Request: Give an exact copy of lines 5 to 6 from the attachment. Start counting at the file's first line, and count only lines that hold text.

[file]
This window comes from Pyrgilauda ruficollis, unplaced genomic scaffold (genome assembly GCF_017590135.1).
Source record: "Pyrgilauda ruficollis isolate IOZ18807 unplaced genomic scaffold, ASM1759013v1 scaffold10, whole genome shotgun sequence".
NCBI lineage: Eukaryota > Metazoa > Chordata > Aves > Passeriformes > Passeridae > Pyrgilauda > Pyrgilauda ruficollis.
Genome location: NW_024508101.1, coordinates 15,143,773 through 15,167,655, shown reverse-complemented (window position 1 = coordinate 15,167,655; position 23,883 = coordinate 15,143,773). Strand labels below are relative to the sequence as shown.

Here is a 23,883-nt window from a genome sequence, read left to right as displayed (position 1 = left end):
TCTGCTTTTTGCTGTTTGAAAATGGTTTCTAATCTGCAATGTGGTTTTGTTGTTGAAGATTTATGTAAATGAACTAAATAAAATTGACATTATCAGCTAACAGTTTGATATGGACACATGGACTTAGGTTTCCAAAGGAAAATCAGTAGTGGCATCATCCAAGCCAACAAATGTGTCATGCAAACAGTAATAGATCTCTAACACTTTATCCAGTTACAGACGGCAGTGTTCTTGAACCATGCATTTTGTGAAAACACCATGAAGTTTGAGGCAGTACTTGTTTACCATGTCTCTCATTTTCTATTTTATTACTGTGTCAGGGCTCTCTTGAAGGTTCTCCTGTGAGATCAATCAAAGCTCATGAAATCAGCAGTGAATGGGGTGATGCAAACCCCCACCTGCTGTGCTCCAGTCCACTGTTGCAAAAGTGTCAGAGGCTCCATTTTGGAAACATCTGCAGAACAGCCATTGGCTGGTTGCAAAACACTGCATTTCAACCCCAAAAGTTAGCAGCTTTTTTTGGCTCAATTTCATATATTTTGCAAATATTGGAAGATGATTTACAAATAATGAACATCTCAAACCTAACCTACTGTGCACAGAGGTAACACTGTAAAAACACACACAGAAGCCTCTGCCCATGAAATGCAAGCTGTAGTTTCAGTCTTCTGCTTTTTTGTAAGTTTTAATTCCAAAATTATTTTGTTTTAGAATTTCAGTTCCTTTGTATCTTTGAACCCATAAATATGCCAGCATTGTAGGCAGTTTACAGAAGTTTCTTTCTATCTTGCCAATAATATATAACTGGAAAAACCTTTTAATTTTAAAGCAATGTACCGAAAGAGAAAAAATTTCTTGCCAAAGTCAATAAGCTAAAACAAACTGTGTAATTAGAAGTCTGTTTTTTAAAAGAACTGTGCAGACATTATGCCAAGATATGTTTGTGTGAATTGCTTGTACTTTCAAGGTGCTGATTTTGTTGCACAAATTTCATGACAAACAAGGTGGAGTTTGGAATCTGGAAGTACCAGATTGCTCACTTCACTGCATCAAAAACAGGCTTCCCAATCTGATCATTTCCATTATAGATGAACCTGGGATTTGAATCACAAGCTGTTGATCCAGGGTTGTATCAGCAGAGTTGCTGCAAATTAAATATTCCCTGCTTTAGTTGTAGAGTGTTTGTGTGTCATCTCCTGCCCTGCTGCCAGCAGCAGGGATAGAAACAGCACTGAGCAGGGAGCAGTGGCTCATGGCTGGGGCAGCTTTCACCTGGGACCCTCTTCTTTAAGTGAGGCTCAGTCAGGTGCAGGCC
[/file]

Here is a 23,883-nt window from a genome sequence, read left to right as displayed (position 1 = left end):
TCTGCTTTTTGCTGTTTGAAAATGGTTTCTAATCTGCAATGTGGTTTTGTTGTTGAAGATTTATGTAAATGAACTAAATAAAATTGACATTATCAGCTAACAGTTTGATATGGACACATGGACTTAGGTTTCCAAAGGAAAATCAGTAGTGGCATCATCCAAGCCAACAAATGTGTCATGCAAACAGTAATAGATCTCTAACACTTTATCCAGTTACAGACGGCAGTGTTCTTGAACCATGCATTTTGTGAAAACACCATGAAGTTTGAGGCAGTACTTGTTTACCATGTCTCTCATTTTCTATTTTATTACTGTGTCAGGGCTCTCTTGAAGGTTCTCCTGTGAGATCAATCAAAGCTCATGAAATCAGCAGTGAATGGGGTGATGCAAACCCCCACCTGCTGTGCTCCAGTCCACTGTTGCAAAAGTGTCAGAGGCTCCATTTTGGAAACATCTGCAGAACAGCCATTGGCTGGTTGCAAAACACTGCATTTCAACCCCAAAAGTTAGCAGCTTTTTTTGGCTCAATTTCATATATTTTGCAAATATTGGAAGATGATTTACAAATAATGAACATCTCAAACCTAACCTACTGTGCACAGAGGTAACACTGTAAAAACACACACAGAAGCCTCTGCCCATGAAATGCAAGCTGTAGTTTCAGTCTTCTGCTTTTTTGTAAGTTTTAATTCCAAAATTATTTTGTTTTAGAATTTCAGTTCCTTTGTATCTTTGAACCCATAAATATGCCAGCATTGTAGGCAGTTTACAGAAGTTTCTTTCTATCTTGCCAATAATATATAACTGGAAAAACCTTTTAATTTTAAAGCAATGTACCGAAAGAGAAAAAATTTCTTGCCAAAGTCAATAAGCTAAAACAAACTGTGTAATTAGAAGTCTGTTTTTTAAAAGAACTGTGCAGACATTATGCCAAGATATGTTTGTGTGAATTGCTTGTACTTTCAAGGTGCTGATTTTGTTGCACAAATTTCATGACAAACAAGGTGGAGTTTGGAATCTGGAAGTACCAGATTGCTCACTTCACTGCATCAAAAACAGGCTTCCCAATCTGATCATTTCCATTATAGATGAACCTGGGATTTGAATCACAAGCTGTTGATCCAGGGTTGTATCAGCAGAGTTGCTGCAAATTAAATATTCCCTGCTTTAGTTGTAGAGTGTTTGTGTGTCATCTCCTGCCCTGCTGCCAGCAGCAGGGATAGAAACAGCACTGAGCAGGGAGCAGTGGCTCATGGCTGGGGCAGCTTTCACCTGGGACCCTCTTCTTTAAGTGAGGCTCAGTCAGGTGCAGGCC